The situation got to the point where parents were demanding that their kids leave their Chromebooks at school. For myself and the teachers, this was devastating. What was the point of all our hard work to implement a 1:1 system if our students could only use their computers for a portion of their school work?
I struggled with the issue of off-site filters for years. All the while, I kept an eye on the solution provided by GoGuardian—the Chromebook and Windows management platform built exclusively for schools. Once they were robust enough, we implemented their system and I quickly realized it was exactly what we needed.
We started with a six-month trial so we could play around and test their service. The team at GoGuardian were very accommodating. I've worked with a lot of companies who will promise you the moon. Some deliver a low earth orbit, but GoGuardian got us to the moon—or pretty darn close.
The Open Approach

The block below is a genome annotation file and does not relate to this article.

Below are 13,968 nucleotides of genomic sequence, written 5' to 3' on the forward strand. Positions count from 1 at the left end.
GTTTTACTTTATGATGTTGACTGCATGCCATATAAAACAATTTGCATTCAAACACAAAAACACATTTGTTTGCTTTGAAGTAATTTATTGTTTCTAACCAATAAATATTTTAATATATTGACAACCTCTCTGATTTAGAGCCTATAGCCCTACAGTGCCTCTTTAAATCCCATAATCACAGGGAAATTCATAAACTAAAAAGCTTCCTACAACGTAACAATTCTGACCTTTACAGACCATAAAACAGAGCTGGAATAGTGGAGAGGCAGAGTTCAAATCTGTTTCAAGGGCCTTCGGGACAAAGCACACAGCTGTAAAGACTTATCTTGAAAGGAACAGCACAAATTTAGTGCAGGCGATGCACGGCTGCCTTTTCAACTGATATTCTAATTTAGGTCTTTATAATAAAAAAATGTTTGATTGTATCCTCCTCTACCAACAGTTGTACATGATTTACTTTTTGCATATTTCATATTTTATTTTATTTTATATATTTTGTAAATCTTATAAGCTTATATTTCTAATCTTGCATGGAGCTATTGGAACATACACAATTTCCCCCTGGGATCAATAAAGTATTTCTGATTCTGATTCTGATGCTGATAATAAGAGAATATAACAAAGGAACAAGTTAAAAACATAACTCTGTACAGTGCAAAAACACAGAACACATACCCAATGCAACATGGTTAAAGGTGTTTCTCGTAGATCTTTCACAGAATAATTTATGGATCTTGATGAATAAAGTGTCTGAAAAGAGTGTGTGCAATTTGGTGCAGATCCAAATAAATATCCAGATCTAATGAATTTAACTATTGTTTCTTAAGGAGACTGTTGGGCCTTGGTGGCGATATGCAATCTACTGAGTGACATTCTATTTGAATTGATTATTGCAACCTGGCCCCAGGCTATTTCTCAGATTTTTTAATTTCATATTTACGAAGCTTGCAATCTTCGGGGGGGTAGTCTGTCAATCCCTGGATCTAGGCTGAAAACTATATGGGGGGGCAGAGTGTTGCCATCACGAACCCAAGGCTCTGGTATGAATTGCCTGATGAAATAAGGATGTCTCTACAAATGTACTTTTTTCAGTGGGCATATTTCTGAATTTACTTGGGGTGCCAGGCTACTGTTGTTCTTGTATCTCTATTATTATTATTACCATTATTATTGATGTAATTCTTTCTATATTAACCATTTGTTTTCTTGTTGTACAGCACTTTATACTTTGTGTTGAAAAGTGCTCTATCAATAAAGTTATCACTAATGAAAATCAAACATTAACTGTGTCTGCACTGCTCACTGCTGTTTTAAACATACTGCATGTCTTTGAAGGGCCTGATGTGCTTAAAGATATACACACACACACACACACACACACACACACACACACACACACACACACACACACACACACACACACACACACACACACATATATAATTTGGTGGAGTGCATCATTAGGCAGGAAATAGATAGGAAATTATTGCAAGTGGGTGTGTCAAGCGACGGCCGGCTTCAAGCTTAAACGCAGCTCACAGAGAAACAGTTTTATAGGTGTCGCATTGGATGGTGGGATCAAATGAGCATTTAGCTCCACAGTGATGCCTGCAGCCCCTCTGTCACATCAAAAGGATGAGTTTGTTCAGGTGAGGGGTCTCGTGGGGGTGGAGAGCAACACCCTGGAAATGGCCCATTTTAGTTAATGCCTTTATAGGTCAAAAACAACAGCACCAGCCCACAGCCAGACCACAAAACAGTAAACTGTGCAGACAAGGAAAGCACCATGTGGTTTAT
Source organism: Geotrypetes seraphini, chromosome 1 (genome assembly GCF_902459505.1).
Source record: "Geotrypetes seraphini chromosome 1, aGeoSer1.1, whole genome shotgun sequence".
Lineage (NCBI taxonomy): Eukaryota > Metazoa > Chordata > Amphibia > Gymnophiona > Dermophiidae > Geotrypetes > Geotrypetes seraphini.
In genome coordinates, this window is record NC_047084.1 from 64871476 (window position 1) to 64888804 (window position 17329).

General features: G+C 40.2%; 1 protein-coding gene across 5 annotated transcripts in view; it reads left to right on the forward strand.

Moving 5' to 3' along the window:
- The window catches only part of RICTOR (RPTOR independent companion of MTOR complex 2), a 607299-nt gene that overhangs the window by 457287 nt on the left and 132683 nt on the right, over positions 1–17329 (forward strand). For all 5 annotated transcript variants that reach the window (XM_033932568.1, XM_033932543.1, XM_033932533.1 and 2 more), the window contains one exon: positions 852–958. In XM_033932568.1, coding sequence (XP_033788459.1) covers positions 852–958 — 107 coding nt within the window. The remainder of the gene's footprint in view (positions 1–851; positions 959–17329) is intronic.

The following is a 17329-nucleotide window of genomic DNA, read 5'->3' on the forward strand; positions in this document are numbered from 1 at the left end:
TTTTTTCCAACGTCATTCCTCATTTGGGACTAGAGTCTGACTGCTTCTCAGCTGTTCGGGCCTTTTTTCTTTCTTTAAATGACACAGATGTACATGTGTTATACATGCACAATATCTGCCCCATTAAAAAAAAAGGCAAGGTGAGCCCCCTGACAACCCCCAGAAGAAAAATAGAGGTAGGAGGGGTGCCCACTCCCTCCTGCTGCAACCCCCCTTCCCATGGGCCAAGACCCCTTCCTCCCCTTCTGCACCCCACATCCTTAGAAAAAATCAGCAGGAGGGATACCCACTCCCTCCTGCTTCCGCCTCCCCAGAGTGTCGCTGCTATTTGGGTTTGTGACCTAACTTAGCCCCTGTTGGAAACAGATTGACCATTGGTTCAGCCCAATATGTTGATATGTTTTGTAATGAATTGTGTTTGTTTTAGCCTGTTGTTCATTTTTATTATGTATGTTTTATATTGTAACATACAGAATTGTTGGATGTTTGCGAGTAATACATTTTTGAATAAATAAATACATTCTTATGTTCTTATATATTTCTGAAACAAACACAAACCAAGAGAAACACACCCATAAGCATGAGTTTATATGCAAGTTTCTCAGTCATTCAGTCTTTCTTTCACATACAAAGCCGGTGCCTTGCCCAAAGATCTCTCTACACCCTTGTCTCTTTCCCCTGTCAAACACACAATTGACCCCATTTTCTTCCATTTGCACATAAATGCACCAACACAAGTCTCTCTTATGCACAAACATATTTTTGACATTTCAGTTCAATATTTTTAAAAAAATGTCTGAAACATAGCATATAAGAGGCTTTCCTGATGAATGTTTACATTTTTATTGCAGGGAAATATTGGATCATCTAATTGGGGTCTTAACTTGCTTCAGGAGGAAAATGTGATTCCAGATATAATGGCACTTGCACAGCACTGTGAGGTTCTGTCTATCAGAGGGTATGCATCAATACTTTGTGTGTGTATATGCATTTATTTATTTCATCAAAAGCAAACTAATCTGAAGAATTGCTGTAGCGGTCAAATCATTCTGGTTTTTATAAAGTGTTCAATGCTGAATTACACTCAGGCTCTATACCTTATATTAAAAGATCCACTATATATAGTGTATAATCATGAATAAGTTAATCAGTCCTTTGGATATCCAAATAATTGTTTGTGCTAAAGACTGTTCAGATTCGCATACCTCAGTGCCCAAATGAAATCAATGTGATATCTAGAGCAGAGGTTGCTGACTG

The roll-out process of GoGuardian couldn’t have been simpler. No matter where our Chromebooks were being used at the time—on or off-campus—everyone was on the new filter within 15 minutes.
When it came to blocking content, I took an approach that’s different from most. I allowed access to everything—except basic things like pornography and weapons manufacturing—until I found out it was a problem. I'm more inclined to teach students how to use things appropriately by trial and error, rather than deal with more severe consequences of making those mistakes when they are older.
As I rolled out the platform, I came to love the data I could receive. When I logged in, I had immediate and up-to-date access to the websites that were used the most within any timeframe I wanted to evaluate.
When I presented these findings to others, some teachers were upset with the data since sites like Youtube were the top hits. But when you consider that students are only in school 7 hours a day and spend the other 17 with their devices at home, this is to be expected.